Metal roofing provides the best durability of all the roofing options(50+ years). It also is rather fire-resistant in case those pesky brush fires throw embers onto your roof. White metal roofing also reflects insolation.

The problem, as usual, is cost. Metal roofing is expensive, but you get what you pay for. Also, most of the houses here have the 'adobe style' flat roof architecture, so one would need to pay the big bucks to retrofit the house with trusses and create a pitched roof, then sheath it with the (white) metal roof material. Pitched roofs have the added benefit of shedding water effectively...flat roofs are of course much more susceptible to leaking...last time there was a heinous rain event in Albuquerque many of the folks in my neighborhood had roof leaks...either from the roofs or cracked stucco parapets.

Metal roofs can also be easily recycled after their long life.

There are several houses in my neighborhood with retrofitted metal peaked roofs...a great investment if one can front the scratch. Metal roofs integrated with PV panels would be all the better...again, if one could afford it. As long as we are in love with King Coal and those vested interests, burning powdered ancient compressed and heated vegetable matter will be the paradigm, and that will get the government love instead of subsidies for distributed PV, which would be much more resistant to power grid/plant/substation failure due to natural disasters or terrorism.

Hi Greg, an interesting fact is that in Europe, the old, cheap asphalt roofs were banned in many countries decades ago. This due to the fact that cheap asphalt roofing does not last and just ended up in the landfill. The newer asphalt roofs do last much longer and if you check my previous post, you will understand one of the biggest unknown reasons why this is so.

Metal roofs used as a catchment area is possibly the cleanest roof catchment method. However, the surface composition of painted roofs likely releases not very friendly chemicals from the paint. Good for washing, toilets, etc. but not for drinking.

Unpainted galvanized (zinc coated) roofs or pure zinc roofs probably offer the best choice for capturing drinking water and are less expensive than the painted versions.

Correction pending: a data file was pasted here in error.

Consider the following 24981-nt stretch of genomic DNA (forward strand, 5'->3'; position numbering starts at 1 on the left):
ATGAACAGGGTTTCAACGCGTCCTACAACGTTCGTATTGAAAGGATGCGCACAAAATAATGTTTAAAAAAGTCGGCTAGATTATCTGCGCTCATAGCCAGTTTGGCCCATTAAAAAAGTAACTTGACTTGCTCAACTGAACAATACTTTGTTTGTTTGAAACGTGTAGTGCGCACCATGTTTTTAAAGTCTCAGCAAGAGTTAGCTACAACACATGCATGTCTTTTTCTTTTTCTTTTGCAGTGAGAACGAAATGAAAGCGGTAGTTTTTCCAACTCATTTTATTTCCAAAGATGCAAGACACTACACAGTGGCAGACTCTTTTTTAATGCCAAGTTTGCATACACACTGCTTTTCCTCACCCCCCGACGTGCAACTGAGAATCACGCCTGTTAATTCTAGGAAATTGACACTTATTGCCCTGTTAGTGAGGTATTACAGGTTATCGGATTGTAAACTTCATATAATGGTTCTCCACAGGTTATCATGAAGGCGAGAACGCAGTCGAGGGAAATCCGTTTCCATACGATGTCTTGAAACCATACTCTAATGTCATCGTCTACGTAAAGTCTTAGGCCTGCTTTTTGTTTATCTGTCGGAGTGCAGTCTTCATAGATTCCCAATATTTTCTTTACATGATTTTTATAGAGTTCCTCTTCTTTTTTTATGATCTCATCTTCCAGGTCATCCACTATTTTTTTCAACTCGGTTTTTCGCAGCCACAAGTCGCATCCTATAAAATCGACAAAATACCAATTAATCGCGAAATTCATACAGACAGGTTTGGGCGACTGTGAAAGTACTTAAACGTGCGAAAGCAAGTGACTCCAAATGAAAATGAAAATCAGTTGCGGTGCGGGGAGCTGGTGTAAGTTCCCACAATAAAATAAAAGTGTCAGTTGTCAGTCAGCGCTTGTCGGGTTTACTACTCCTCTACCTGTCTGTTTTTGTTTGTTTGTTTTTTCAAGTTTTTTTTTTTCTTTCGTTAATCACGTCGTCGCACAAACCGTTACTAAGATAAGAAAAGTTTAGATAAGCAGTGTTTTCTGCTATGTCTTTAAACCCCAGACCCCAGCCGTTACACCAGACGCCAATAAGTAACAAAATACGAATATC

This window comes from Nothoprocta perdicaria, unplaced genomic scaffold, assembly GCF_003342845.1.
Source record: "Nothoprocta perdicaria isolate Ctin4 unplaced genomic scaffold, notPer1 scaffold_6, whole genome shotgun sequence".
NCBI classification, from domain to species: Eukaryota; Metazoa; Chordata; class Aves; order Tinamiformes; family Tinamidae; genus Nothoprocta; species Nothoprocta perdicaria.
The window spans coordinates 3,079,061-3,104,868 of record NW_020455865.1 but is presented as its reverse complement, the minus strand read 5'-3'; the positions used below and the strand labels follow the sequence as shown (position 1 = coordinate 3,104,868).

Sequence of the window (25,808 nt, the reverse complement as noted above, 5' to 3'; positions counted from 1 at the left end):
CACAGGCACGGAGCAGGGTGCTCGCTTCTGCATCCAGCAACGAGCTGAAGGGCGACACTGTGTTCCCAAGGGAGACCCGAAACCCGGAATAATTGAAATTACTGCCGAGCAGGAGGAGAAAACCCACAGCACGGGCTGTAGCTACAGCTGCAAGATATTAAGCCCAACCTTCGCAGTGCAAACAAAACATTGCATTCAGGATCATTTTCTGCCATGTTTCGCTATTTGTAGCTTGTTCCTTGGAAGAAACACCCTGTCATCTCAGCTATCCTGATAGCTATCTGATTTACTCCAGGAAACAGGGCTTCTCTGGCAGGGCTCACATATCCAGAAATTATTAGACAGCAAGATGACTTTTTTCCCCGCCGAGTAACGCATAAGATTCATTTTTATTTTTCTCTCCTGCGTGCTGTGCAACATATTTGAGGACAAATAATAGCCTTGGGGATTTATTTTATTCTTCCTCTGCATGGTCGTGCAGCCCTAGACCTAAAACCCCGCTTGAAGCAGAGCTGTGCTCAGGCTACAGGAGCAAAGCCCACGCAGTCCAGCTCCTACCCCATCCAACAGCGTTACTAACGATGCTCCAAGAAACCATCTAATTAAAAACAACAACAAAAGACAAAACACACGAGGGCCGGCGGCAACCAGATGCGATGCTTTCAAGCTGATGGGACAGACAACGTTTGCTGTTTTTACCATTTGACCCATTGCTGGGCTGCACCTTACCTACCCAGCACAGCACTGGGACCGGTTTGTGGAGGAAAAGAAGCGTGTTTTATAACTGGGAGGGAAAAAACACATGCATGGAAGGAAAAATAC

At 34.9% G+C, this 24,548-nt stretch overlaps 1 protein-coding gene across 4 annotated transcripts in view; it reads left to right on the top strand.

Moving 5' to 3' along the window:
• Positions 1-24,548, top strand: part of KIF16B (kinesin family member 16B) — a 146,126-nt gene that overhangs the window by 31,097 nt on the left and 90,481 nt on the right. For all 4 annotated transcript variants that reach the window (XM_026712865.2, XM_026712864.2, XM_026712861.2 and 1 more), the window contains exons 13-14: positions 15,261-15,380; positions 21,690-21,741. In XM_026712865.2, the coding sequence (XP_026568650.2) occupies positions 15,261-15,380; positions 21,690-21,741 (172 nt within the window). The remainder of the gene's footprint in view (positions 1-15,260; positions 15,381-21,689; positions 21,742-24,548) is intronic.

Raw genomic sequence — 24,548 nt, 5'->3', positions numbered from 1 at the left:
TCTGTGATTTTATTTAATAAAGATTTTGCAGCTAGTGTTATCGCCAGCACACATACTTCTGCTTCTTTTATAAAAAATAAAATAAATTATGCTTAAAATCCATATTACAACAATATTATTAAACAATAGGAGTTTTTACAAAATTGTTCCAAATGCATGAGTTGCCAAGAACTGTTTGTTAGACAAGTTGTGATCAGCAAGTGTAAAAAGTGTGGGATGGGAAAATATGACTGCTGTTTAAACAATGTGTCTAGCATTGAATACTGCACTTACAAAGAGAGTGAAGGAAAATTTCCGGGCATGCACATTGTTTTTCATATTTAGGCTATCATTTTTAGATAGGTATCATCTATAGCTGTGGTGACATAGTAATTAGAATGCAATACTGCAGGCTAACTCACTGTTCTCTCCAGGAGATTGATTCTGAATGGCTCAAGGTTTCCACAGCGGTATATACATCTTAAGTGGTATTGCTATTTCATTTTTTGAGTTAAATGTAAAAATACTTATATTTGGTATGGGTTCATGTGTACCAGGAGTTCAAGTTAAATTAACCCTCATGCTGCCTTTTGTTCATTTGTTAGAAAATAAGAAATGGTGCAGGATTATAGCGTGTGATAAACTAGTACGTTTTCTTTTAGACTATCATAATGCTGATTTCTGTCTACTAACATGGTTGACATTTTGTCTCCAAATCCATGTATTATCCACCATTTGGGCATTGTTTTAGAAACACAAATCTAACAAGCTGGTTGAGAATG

Getting back to Green Roofs that would reduce energy use is where this thread started. There is one type of roof system that has shown great promise over the years. The "Upside Down" roof system consists of (usually flat) a membrane roof with insulation and/or landscaping on top of the membrane. A green roof in more ways than one. It insulates, it can be green with plants and it has a life span that appears to be approximately 4 times the traditional flat roof.

Today, the modern membrane roof should last between 30 and 60 years. In the past, membrane roofs (Tar & Gravel) lasted 10-20 years. Approximately 80 years ago there were several "upside down" roofs constructed in Germany and the USA using old technology (presumably Tar & Gravel). These roofs are apparently still functioning today. The reason for the increased life span is the reduction in the"cycling effect" of these membranes caused by covering and protecting the membranes from daily heat and cold which caused tremendous expansion/contraction factors.

So with modern roof membranes in "upside down" roof systems, we could easily have membrane roofs lasting 200 years plus. Far more significant than just painting your membrane roof white!

In countries such as New Zealand where the vast majority of roofs are of corrugated galvanised steel, all paints sold as "Roof Paint" must comply with water collection regulations. This ensures that after an initial drying and outgassing period, levels of contamination from paint chemicals are within safe limits for potable water. Most cities and towns have reticulated water, but a high proportion of rural dwellers rely on roof collected rainwater as their main household supply.

An alternative (more expensive initially) option is "Coloursteel" where the galvanised steel is also powder-coated before roll-forming so that painting is not required after installation.

Although I have mostly lived in places with reticulated water supplies, for many years I have used roof collected rainwater for all drinking water. It certainly tastes better than the Chlorinated, Fluoridated, Alum Flocculated substance that comes out of the town-supply tap. It is this latter substance that I consider only suitable for flushing toilets and washing cars.